Sunday, July 24, 2016
From a birthday card
You sing Jann Arden at karaoke like it really matters, like important people are watching. This speaks to something in you that’s superior to most people. You aren’t afraid to belt:
Maybe you might have some advice to give
On how to be insensitive
You sit down next to me, after you’ve wrapped up and some bro in a pink tank top is trying to sing the Beastie Boys, and you’ve got tears in your eyes. I grab your face and kiss your nose. You are surprised, but you like it, and you tell me so.
“Are you gonna sing something?” You ask, swigging soda water.
“Yeah,” I say, “I absolutely am.”
Saturday, July 23, 2016
Marika says that we’ll discuss the best scores and feedback over beers at the tent. I have no idea what she’s talking about but I nod and say, “Sure! Sounds good!” When I meet her there, she’s ordered a pitcher of something blonde and she’s eating pretzels and curly fries. “Hey!” She waves at me and I try not to cringe. “Hi.” I say.
I’ve known Marika since we were campers, since we competed just like these kids are. I never thought that she’d last. I never thought we’d be coaching together. I never thought I’d be stuck with her for four months of every year.
“I can’t believe that Amy actually got the highest score,” Marika says, picking a bit of pretzel out of her molar.
Friday July 22, 2015
Overheard at the No Frills
In the shade
Under the tree marked
with our initials
we wrote songs about the parents
we’d become a decade from now.
In the heat
Pressed against the cold fridge
door we kissed places we forgot
In the summer
rivers of sweat descending between
breasts and hips and shoulder blades
we wove macrame homes where our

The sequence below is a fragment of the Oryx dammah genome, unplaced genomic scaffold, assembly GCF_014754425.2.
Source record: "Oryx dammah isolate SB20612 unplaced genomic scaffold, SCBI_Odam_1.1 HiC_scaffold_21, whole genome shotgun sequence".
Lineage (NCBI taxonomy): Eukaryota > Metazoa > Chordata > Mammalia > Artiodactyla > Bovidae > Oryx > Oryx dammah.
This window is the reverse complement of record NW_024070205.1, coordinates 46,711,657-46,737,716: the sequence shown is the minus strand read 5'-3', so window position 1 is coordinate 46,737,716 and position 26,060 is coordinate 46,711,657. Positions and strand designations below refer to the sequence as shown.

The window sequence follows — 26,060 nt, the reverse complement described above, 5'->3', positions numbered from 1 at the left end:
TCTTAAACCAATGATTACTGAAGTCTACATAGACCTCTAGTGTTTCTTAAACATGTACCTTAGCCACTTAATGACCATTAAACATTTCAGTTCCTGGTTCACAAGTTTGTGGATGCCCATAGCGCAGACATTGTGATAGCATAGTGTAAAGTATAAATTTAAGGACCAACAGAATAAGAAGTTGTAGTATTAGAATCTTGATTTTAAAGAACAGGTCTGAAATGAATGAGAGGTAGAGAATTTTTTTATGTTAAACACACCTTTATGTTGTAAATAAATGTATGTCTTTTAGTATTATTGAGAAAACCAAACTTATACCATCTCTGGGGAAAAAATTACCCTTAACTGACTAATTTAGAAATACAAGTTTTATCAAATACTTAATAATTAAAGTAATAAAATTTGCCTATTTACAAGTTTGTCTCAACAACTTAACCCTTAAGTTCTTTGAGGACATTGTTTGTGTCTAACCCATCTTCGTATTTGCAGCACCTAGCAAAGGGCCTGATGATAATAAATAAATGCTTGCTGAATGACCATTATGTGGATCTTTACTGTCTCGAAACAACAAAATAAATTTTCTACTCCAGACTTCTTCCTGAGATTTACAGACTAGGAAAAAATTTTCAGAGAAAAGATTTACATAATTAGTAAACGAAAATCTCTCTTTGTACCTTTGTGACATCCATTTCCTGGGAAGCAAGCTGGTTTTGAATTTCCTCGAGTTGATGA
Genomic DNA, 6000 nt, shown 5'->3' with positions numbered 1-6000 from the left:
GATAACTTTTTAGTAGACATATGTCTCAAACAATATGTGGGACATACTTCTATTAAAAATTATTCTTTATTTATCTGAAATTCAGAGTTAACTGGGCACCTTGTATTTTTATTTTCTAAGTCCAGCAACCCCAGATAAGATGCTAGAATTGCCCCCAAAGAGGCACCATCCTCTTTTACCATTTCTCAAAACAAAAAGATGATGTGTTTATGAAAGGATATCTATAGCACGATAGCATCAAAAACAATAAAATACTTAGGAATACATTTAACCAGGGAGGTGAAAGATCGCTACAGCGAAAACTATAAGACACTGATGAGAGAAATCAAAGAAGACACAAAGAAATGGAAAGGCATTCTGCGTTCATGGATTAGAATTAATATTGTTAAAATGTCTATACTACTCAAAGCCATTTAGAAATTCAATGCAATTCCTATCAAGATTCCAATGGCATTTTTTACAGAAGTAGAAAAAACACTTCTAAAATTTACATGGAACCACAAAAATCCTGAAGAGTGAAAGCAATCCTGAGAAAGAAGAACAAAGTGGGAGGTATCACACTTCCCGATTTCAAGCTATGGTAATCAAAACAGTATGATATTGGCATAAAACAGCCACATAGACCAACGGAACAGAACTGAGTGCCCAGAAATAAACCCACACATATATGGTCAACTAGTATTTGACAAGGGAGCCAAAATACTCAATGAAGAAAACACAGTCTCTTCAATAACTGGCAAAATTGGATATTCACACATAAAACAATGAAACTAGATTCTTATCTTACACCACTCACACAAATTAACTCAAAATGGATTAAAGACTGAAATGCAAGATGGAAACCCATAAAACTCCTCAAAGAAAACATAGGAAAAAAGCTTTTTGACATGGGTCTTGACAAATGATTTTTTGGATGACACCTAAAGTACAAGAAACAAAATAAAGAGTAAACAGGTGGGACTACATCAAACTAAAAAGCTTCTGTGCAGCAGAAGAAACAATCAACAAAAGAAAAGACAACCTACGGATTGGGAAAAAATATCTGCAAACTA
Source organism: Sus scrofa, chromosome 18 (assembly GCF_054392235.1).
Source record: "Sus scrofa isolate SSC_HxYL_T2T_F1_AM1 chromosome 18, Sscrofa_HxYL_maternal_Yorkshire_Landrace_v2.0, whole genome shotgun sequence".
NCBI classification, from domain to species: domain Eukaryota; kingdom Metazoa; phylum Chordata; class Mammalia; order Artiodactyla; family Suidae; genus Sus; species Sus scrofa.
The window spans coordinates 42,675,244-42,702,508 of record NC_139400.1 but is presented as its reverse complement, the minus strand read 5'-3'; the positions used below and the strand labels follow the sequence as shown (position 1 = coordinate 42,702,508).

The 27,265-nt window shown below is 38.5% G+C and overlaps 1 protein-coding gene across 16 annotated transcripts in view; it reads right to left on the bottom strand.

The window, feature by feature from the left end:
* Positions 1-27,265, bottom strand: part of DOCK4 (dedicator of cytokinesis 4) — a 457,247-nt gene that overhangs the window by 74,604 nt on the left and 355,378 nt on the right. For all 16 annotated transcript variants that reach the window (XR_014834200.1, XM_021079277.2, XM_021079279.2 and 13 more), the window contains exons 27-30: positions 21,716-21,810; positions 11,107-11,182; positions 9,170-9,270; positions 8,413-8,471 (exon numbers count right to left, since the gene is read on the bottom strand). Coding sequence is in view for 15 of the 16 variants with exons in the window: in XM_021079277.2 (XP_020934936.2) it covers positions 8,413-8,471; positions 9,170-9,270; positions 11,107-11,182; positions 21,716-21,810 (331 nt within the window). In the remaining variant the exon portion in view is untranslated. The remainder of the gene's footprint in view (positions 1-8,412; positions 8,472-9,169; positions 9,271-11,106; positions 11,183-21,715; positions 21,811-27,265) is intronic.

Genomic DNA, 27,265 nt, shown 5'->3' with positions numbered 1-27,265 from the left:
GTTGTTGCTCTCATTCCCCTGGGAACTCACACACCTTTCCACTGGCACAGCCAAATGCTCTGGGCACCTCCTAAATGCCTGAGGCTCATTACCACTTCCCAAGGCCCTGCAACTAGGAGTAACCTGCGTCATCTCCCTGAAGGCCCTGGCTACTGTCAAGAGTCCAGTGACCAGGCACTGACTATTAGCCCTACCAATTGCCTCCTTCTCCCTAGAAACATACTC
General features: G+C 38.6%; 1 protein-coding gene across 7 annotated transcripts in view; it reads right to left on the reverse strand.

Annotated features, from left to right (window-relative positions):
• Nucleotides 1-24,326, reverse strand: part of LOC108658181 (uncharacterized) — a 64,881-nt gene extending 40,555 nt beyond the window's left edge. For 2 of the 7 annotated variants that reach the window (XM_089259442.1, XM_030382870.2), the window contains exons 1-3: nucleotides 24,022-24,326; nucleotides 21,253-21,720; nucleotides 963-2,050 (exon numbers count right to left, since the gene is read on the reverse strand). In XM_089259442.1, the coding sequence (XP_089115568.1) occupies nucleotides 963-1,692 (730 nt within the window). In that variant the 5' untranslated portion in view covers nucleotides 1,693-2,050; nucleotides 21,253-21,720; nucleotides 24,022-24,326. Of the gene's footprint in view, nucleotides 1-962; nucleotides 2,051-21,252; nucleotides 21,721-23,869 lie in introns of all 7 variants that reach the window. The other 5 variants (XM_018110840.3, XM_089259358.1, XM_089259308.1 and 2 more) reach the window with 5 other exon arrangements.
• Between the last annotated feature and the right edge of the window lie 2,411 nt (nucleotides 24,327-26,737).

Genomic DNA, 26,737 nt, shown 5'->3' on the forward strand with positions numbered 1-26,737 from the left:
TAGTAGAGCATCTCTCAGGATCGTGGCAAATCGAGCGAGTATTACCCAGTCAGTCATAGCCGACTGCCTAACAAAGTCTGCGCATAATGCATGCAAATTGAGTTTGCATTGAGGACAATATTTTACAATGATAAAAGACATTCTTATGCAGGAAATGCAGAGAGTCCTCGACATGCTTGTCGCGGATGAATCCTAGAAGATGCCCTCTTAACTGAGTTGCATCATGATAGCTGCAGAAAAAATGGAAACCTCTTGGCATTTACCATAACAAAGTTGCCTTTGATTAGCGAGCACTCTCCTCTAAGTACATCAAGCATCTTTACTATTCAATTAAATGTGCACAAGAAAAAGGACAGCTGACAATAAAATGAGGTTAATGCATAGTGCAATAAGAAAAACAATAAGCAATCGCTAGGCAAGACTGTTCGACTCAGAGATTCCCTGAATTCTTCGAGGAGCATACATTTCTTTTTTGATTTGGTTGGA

cactus might live.
Thursday, July 21, 2016
Overhead at The Rickshaw
When you got to prison, you missed the smell of your home pillow – the one with the blue paisley design, worn from so many years of face and head and hair. You called your brother and cried and cried until your phone card ran out of money. You learned the rules, but it took time, and you goofed up enough that the guards kept their eye on you. This went against the plan to remain invisible. This went against who you always were – a well mannered wallflower whose anger was buried beneath layers and layers of fear, whose visions of knives and train tracks and fingernails only came at night, in the safety of your basement apartment bedroom.
Saturday, July 23, 2016
On the walk home tonight you grabbed my hand so I wouldn’t tumble down the hill and told me you were seriously considering buying a camper van.
It was a nice moment.
I could tell you more about what I was thinking inside my head when you said it.
I could say that I wanted to know you forever right then and there. I could say I wasn’t sure all this time because I was convinced you would find a reason to leave me but then I was. And it felt different. It felt different than being weary of you. It felt different being so completely certain.
But I didn’t say any of those things. I smiled at you. I gripped your hand tighter. And I looked into your eyes with a deep sadness for all the moments before I doubted you. The moments before I doubted you could love me as much as I loved you and as much as I needed to be loved.
So I think that was enough.
I think that was all I needed to do.
And then we came home and baked some tortilla chips because why the fuck not.